What is Compassion Doing to Respond?

Amid this growing crisis, Compassion’s 8,500 local church partners are already serving children and their families, listening to their needs and responding with practical help. In Tanzania, Emiliana’s family was immediately given food parcels and baby formula. The result was transformational.

“Within a short time, Emiliana was able to stand by herself. I never thought she would be able to,” says her father, Amos.

Compassion’s church partners aren’t just helping Emiliana — they are deploying help to the most vulnerable countries in the world. The response is two-fold: meeting urgent nutrition needs now while working toward a sustainable solutions to help stop hunger.

Our local partners will:

  • Provide immediate food packages and/or unconditional cash transfers to households vulnerable to food insecurity.
  • Provide long-term food security through distributing seeds, fertilizer, livestock, and training on building and maintaining home gardens and small-scale farms.

The local church is best positioned to assist in this crisis because it has established decades of trust and relationships within the community. It's been there before, will be there during, and will remain long after the crisis.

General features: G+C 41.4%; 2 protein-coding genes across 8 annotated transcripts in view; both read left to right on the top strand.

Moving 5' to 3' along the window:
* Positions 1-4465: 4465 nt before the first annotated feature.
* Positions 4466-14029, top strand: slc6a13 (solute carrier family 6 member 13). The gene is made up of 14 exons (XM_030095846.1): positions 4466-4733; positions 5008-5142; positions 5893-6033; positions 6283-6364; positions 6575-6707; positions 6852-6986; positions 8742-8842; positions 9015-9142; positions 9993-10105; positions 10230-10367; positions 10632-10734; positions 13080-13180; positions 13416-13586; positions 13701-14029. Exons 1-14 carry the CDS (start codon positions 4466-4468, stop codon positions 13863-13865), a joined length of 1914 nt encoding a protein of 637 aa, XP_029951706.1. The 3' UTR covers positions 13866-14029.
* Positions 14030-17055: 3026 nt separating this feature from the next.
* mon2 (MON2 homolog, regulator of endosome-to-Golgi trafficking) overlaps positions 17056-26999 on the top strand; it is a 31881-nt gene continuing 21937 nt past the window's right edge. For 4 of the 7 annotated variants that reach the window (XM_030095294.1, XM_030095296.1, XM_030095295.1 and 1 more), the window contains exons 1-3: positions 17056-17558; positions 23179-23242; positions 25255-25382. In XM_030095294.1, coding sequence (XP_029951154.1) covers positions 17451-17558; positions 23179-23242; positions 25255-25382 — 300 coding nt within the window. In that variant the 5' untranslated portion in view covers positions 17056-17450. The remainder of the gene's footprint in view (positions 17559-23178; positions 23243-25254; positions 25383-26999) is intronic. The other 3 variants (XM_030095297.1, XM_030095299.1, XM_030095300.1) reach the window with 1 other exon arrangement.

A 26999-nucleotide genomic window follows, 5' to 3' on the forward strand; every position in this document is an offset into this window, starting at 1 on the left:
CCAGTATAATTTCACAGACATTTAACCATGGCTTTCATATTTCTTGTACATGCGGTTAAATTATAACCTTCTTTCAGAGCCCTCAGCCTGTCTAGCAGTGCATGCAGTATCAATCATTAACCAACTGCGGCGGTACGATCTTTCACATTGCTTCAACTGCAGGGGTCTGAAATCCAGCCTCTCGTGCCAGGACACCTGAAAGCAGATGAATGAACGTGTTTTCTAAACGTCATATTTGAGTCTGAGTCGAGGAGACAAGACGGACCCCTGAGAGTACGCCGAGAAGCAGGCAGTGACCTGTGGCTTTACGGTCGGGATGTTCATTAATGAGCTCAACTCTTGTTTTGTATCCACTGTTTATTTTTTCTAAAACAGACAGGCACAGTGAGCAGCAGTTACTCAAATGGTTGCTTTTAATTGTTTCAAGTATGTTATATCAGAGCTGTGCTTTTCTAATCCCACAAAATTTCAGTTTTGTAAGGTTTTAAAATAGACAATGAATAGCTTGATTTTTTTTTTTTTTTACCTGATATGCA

1. “Hunger and food insecurity.” Food and Agriculture Organization of the United Nations,
  2. “The 5 steps from food security to famine.” World Food Programme.
  3. “A global food crisis.” World Food Programme.
  4. “The coming food catastrophe.” The Economist.
  5. “Food Security Update.” The World Bank.
  6. “Secretary-General’s remarks to the Global Food Security Call to Action Ministerial.” United Nations.
  7. “Apocalypse now? The alarming effects of the global food crisis.” The Observer World News.
  8. “World Bank Announces Planned Actions for Global Food Crisis Response.” The World Bank.
Global Food Crisis

A global food crisis is looming, and the church is ready to respond. Compassion partners with more than 8,000 local churches around the world to provide immediate and long-term support to children and families.